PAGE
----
Healthcare Was Hard to Come By. So This Superintendent Stepped Up

Finding a pediatrician or behavioral-health specialist is a time-consuming endeavor for parents in rural Jones County, N.C.

With only one private pediatric practice and few local organizations offering mental- and behavioral health services for the county’s nearly 1,700 children, parents often wait long hours to see a medical professional when they finally snag an appointment.

That’s why the telehealth program in the Jones County public schools has been such a game changer for the district’s 1,110 students and 215 employees. They now can visit with health-care professionals via a secure remote connection for minor medical conditions such as sore throats and ear infections, nutrition counseling, and mental health issues—all without leaving their school buildings.

The initiative, the brainchild of Superintendent Ben Thigpen, is the first of its kind in this agricultural community, about 100 miles southeast of Raleigh. It launched at a fortuitous time in 2021—amid the global COVID-19 pandemic, which has severely disrupted school systems and catapulted students’ mental health and social-emotional well-being to the top of district leaders’ minds.

Remarkably, Thigpen got the program up and running just one year after arriving at the five-school district in January 2020. To him, the initiative simply made sense.

“You learn that [a] student’s academic outcome is affected by a lot of different things, including their health,” Thigpen said. “And school is where they all come together. It’s where we serve them.”

Lessons From the Leader

  • Have a Shared Vision: The vision—or idea of what you want to create—must be collective, in the sense that your stakeholders must be able to see the concept and how it moves the organization forward. It is that conception and lens that inspire action.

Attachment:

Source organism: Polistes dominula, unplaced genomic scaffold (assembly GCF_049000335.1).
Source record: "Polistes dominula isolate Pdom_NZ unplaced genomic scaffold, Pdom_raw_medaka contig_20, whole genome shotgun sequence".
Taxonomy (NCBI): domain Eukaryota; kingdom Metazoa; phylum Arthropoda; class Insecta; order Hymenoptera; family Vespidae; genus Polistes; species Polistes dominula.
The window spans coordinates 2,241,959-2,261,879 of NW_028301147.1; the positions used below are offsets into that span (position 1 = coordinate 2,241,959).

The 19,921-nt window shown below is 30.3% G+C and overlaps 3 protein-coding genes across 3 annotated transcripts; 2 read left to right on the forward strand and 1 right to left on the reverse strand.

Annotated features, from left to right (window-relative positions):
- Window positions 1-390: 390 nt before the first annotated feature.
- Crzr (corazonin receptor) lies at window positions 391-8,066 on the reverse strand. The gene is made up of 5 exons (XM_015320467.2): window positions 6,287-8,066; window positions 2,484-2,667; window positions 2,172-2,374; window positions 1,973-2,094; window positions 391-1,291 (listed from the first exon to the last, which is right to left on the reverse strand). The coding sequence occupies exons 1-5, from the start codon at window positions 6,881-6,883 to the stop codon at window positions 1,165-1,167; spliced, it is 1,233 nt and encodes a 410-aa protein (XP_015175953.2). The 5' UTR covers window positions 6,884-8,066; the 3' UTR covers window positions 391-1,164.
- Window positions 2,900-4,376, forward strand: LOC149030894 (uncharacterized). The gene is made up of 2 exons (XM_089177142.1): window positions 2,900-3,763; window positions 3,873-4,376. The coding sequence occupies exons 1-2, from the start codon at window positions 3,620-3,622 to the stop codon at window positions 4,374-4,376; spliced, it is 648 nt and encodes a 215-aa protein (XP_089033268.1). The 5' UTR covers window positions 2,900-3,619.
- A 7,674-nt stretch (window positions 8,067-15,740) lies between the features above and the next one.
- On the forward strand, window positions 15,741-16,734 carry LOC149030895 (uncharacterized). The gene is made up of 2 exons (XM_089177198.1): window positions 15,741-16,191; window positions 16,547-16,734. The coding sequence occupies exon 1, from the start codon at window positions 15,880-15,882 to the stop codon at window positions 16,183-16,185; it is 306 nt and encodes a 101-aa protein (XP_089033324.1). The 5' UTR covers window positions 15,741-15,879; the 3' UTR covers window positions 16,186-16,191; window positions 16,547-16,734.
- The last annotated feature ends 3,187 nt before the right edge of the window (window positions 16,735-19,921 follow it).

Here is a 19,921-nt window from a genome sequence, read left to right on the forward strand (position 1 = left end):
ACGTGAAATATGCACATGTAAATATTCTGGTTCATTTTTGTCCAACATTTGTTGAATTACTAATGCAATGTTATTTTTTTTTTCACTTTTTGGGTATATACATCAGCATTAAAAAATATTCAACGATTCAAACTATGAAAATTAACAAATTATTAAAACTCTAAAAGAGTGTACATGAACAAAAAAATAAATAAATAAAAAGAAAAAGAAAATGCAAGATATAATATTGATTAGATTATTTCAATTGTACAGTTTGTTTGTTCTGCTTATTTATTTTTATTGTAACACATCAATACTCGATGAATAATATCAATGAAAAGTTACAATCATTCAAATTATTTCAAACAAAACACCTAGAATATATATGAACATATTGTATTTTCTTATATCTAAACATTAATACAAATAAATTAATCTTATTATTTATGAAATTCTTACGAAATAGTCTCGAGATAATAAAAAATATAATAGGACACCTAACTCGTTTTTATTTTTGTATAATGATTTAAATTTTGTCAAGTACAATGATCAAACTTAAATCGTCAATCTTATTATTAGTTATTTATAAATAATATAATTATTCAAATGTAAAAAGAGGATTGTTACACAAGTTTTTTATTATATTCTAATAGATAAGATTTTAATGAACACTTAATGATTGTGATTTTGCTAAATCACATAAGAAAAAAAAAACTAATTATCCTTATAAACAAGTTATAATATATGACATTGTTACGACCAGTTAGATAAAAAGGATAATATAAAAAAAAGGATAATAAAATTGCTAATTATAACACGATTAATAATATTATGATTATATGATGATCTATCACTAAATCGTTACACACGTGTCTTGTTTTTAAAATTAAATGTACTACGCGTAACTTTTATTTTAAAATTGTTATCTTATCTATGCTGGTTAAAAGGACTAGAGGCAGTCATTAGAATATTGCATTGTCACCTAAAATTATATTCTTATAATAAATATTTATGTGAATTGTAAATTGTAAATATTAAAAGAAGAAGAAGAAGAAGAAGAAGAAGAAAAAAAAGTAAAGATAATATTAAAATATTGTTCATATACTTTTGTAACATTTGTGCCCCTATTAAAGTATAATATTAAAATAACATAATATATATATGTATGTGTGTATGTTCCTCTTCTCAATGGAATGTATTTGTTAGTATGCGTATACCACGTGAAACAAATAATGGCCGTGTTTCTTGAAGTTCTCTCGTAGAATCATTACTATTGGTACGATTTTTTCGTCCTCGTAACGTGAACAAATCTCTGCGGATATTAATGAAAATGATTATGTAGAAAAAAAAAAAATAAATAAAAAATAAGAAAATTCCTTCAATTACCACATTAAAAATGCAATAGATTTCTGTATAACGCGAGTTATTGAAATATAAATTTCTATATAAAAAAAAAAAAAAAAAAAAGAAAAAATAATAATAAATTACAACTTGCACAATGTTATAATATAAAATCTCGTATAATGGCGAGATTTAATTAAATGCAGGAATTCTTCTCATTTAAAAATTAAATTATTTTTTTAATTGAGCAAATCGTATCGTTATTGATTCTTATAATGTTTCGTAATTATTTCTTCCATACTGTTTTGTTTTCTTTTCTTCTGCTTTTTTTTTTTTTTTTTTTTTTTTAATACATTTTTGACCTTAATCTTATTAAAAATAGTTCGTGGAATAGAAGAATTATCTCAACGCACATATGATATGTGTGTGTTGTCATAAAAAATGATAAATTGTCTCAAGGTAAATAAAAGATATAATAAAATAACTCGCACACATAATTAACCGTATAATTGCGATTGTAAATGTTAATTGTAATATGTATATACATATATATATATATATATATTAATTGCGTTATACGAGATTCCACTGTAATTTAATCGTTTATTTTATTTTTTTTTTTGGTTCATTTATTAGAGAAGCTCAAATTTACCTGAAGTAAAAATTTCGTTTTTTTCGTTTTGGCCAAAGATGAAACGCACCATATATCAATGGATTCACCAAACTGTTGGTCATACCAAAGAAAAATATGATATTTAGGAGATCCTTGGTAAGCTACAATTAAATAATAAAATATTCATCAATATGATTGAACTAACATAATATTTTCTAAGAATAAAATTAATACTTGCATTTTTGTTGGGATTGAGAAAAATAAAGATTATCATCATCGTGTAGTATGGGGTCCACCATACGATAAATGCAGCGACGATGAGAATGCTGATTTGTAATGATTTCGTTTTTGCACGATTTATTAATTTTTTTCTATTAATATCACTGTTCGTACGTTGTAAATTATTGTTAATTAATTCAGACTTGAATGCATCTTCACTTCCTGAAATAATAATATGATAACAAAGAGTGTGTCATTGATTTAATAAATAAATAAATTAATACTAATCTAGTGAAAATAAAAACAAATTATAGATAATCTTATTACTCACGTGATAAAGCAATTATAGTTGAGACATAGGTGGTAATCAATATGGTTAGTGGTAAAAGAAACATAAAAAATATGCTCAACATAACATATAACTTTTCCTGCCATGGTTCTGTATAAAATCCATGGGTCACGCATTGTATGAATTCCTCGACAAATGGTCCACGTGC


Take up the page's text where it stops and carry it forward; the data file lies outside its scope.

• Remember the Law of the Farm: Quick and easy don’t work on the farm. Educational systems and progress are also subject to natural laws. We must prepare the ground, put in the seed, cultivate it, weed it, water it, and then we’ll see gradual growth and development.
  • Expand Boundaries: Communities must come together to solve quality-of-life and economic issues. Partnering with organizations outside the school system and engaging them to address community concerns are key. It involves listening, learning, patience, and persistence.

Leaning into established partnerships

Luckily, Thigpen, 58, didn’t have to start from scratch; he’d overseen the start of a similar school-based telehealth program in the Duplin County district, in nearby Kenansville, where he worked as an assistant superintendent before moving to Jones County.

The inspiration came from a trip he took with the district’s nurses in 2016 to the far western part of the state to learn more about the work of Steve North, the founder of the Center for Rural Health Innovation’s Health-e-Schools. A teacher-turned-physician, North started the school-based telemedicine program after seeing his former students struggle academically because

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